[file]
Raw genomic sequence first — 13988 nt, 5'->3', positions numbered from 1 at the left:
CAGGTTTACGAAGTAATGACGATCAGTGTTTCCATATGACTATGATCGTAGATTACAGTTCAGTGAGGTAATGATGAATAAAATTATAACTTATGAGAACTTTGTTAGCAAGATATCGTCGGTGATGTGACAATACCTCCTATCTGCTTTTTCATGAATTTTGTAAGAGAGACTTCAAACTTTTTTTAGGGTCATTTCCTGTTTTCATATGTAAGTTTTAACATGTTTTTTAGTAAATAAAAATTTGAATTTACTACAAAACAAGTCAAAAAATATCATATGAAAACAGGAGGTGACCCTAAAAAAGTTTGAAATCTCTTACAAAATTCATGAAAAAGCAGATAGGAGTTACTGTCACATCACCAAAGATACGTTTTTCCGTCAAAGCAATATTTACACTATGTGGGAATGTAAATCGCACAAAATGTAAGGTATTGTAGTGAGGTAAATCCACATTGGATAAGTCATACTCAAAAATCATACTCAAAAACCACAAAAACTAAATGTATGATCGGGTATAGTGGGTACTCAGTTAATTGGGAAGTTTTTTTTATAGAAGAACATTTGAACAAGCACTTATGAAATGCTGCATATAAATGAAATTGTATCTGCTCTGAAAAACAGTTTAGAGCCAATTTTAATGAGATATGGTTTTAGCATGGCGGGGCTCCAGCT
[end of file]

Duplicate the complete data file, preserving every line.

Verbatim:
Raw genomic sequence first — 13988 nt, 5'->3', positions numbered from 1 at the left:
CAGGTTTACGAAGTAATGACGATCAGTGTTTCCATATGACTATGATCGTAGATTACAGTTCAGTGAGGTAATGATGAATAAAATTATAACTTATGAGAACTTTGTTAGCAAGATATCGTCGGTGATGTGACAATACCTCCTATCTGCTTTTTCATGAATTTTGTAAGAGAGACTTCAAACTTTTTTTAGGGTCATTTCCTGTTTTCATATGTAAGTTTTAACATGTTTTTTAGTAAATAAAAATTTGAATTTACTACAAAACAAGTCAAAAAATATCATATGAAAACAGGAGGTGACCCTAAAAAAGTTTGAAATCTCTTACAAAATTCATGAAAAAGCAGATAGGAGTTACTGTCACATCACCAAAGATACGTTTTTCCGTCAAAGCAATATTTACACTATGTGGGAATGTAAATCGCACAAAATGTAAGGTATTGTAGTGAGGTAAATCCACATTGGATAAGTCATACTCAAAAATCATACTCAAAAACCACAAAAACTAAATGTATGATCGGGTATAGTGGGTACTCAGTTAATTGGGAAGTTTTTTTTATAGAAGAACATTTGAACAAGCACTTATGAAATGCTGCATATAAATGAAATTGTATCTGCTCTGAAAAACAGTTTAGAGCCAATTTTAATGAGATATGGTTTTAGCATGGCGGGGCTCCAGCT